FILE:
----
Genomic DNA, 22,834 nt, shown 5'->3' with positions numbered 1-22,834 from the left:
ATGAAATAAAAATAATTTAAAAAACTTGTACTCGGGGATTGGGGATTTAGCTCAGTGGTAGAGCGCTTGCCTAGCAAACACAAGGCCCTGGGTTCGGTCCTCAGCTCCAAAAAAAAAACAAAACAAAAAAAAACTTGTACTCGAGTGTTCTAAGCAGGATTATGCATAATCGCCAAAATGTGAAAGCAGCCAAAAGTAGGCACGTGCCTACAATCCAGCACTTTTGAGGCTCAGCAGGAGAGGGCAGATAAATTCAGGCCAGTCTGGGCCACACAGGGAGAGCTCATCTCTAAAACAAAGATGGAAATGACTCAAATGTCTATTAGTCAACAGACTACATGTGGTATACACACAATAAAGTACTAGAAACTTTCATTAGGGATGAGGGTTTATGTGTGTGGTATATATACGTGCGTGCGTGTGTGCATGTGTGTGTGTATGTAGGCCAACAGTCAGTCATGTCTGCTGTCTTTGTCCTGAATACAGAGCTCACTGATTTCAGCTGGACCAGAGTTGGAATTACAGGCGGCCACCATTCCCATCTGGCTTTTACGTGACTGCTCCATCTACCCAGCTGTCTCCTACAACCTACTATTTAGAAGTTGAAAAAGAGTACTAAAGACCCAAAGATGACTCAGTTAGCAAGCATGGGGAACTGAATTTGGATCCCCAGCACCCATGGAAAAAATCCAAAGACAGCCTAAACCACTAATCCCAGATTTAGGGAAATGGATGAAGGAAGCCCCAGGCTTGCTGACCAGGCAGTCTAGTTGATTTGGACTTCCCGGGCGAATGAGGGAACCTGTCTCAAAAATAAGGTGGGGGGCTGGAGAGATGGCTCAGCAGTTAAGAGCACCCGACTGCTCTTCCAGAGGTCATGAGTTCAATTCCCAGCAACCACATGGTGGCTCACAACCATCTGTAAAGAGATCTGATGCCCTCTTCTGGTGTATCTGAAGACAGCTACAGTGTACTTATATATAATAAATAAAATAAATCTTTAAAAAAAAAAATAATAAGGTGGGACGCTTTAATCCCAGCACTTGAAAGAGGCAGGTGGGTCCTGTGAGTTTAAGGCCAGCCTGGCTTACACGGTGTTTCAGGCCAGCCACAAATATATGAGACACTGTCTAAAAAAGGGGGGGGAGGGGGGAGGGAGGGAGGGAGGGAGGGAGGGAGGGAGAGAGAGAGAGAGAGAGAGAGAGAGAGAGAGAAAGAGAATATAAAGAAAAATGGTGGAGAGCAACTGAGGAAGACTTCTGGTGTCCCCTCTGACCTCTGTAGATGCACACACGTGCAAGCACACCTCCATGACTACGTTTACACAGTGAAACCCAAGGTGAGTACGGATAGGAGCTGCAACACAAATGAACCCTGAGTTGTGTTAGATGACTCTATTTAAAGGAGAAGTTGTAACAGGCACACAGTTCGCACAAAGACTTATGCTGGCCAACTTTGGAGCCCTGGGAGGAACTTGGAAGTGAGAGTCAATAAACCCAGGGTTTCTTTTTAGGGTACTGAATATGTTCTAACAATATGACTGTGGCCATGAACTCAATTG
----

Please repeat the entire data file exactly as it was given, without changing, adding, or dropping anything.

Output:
Genomic DNA, 22,834 nt, shown 5'->3' with positions numbered 1-22,834 from the left:
ATGAAATAAAAATAATTTAAAAAACTTGTACTCGGGGATTGGGGATTTAGCTCAGTGGTAGAGCGCTTGCCTAGCAAACACAAGGCCCTGGGTTCGGTCCTCAGCTCCAAAAAAAAAACAAAACAAAAAAAAACTTGTACTCGAGTGTTCTAAGCAGGATTATGCATAATCGCCAAAATGTGAAAGCAGCCAAAAGTAGGCACGTGCCTACAATCCAGCACTTTTGAGGCTCAGCAGGAGAGGGCAGATAAATTCAGGCCAGTCTGGGCCACACAGGGAGAGCTCATCTCTAAAACAAAGATGGAAATGACTCAAATGTCTATTAGTCAACAGACTACATGTGGTATACACACAATAAAGTACTAGAAACTTTCATTAGGGATGAGGGTTTATGTGTGTGGTATATATACGTGCGTGCGTGTGTGCATGTGTGTGTGTATGTAGGCCAACAGTCAGTCATGTCTGCTGTCTTTGTCCTGAATACAGAGCTCACTGATTTCAGCTGGACCAGAGTTGGAATTACAGGCGGCCACCATTCCCATCTGGCTTTTACGTGACTGCTCCATCTACCCAGCTGTCTCCTACAACCTACTATTTAGAAGTTGAAAAAGAGTACTAAAGACCCAAAGATGACTCAGTTAGCAAGCATGGGGAACTGAATTTGGATCCCCAGCACCCATGGAAAAAATCCAAAGACAGCCTAAACCACTAATCCCAGATTTAGGGAAATGGATGAAGGAAGCCCCAGGCTTGCTGACCAGGCAGTCTAGTTGATTTGGACTTCCCGGGCGAATGAGGGAACCTGTCTCAAAAATAAGGTGGGGGGCTGGAGAGATGGCTCAGCAGTTAAGAGCACCCGACTGCTCTTCCAGAGGTCATGAGTTCAATTCCCAGCAACCACATGGTGGCTCACAACCATCTGTAAAGAGATCTGATGCCCTCTTCTGGTGTATCTGAAGACAGCTACAGTGTACTTATATATAATAAATAAAATAAATCTTTAAAAAAAAAAATAATAAGGTGGGACGCTTTAATCCCAGCACTTGAAAGAGGCAGGTGGGTCCTGTGAGTTTAAGGCCAGCCTGGCTTACACGGTGTTTCAGGCCAGCCACAAATATATGAGACACTGTCTAAAAAAGGGGGGGGAGGGGGGAGGGAGGGAGGGAGGGAGGGAGGGAGGGAGAGAGAGAGAGAGAGAGAGAGAGAGAGAGAGAAAGAGAATATAAAGAAAAATGGTGGAGAGCAACTGAGGAAGACTTCTGGTGTCCCCTCTGACCTCTGTAGATGCACACACGTGCAAGCACACCTCCATGACTACGTTTACACAGTGAAACCCAAGGTGAGTACGGATAGGAGCTGCAACACAAATGAACCCTGAGTTGTGTTAGATGACTCTATTTAAAGGAGAAGTTGTAACAGGCACACAGTTCGCACAAAGACTTATGCTGGCCAACTTTGGAGCCCTGGGAGGAACTTGGAAGTGAGAGTCAATAAACCCAGGGTTTCTTTTTAGGGTACTGAATATGTTCTAACAATATGACTGTGGCCATGAACTCAATTG